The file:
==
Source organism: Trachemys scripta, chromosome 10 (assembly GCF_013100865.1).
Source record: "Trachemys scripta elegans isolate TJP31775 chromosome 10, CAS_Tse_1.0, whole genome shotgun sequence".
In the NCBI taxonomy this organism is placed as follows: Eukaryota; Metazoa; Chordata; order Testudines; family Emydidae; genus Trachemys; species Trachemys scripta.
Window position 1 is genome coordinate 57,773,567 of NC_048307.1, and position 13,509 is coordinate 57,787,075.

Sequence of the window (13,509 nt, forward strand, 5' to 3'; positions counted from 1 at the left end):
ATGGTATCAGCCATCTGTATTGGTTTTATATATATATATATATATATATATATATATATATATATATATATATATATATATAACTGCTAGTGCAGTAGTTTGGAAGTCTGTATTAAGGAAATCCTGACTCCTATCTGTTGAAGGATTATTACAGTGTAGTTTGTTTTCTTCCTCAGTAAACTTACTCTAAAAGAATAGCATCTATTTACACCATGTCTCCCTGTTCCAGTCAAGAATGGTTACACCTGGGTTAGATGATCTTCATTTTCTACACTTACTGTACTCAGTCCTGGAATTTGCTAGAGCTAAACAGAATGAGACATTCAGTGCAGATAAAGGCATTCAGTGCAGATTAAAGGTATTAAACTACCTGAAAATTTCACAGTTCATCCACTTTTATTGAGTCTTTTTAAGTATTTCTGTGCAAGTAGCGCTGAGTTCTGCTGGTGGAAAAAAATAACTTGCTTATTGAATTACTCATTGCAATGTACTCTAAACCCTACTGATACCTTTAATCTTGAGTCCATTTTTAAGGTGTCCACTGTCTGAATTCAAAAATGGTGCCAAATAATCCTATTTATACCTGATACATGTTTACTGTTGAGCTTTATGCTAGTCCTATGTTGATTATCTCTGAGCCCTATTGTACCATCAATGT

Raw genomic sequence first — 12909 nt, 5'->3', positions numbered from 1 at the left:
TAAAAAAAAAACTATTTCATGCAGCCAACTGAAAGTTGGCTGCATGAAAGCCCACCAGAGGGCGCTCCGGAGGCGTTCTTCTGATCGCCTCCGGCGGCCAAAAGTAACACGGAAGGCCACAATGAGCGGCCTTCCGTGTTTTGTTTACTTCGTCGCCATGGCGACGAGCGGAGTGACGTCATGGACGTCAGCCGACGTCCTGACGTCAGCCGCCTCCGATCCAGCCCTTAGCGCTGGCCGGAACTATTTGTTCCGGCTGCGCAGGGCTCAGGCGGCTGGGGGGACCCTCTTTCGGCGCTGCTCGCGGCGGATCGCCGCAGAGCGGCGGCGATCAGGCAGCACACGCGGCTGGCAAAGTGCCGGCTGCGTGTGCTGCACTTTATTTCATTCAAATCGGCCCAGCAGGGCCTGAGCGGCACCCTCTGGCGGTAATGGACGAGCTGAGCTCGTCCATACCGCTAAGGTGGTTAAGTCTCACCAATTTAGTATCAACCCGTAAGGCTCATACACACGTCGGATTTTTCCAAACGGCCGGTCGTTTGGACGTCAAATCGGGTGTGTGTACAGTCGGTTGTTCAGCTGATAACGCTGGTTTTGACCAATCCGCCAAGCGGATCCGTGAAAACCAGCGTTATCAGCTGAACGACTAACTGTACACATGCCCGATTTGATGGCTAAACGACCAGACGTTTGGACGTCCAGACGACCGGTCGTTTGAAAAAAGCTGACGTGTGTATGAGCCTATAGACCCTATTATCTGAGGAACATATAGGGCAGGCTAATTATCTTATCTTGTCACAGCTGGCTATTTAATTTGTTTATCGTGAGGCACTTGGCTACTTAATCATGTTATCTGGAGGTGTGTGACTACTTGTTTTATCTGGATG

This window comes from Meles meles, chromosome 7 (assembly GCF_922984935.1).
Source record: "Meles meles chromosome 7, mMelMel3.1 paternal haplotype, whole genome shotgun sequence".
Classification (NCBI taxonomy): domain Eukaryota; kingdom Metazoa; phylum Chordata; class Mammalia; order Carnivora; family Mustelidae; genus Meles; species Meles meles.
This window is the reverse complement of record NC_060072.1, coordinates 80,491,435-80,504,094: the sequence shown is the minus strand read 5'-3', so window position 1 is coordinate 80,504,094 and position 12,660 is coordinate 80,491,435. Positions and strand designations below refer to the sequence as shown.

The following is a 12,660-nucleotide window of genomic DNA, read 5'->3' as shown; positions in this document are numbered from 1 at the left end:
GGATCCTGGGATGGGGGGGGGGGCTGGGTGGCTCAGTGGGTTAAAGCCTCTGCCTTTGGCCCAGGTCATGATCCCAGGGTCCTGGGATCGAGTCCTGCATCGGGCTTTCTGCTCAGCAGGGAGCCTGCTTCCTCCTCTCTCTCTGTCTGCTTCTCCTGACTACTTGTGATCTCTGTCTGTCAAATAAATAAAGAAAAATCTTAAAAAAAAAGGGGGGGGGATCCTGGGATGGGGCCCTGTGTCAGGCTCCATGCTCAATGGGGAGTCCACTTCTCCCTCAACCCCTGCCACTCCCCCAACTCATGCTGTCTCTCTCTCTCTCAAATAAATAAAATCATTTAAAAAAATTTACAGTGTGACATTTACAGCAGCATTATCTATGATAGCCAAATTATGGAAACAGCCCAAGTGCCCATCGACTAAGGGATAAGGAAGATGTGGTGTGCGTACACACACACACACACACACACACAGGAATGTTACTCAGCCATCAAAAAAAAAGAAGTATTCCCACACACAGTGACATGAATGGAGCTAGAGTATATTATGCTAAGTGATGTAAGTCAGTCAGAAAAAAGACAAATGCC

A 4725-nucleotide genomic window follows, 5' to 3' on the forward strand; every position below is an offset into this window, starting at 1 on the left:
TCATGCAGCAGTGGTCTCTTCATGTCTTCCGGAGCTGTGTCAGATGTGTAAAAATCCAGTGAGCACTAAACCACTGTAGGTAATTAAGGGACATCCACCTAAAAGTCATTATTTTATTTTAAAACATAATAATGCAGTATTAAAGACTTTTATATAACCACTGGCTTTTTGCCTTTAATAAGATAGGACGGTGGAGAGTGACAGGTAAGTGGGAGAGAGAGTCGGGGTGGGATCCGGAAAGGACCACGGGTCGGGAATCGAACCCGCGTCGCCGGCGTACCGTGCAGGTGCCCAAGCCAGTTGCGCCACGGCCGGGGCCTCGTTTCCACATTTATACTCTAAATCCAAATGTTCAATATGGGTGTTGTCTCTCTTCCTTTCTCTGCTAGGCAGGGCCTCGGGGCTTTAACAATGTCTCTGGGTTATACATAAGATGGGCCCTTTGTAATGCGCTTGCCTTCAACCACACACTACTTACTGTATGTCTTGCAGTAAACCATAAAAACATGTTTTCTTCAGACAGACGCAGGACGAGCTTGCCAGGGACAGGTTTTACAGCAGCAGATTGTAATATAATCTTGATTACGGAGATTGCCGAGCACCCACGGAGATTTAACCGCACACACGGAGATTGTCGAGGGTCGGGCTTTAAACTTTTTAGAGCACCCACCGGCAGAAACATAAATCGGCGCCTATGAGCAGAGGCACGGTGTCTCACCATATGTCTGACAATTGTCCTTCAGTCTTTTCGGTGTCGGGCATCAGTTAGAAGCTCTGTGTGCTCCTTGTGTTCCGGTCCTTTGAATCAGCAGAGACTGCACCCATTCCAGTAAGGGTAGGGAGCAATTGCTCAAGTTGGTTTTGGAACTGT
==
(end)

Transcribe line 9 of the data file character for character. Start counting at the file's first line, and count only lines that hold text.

This window comes from Meles meles, chromosome 7 (assembly GCF_922984935.1).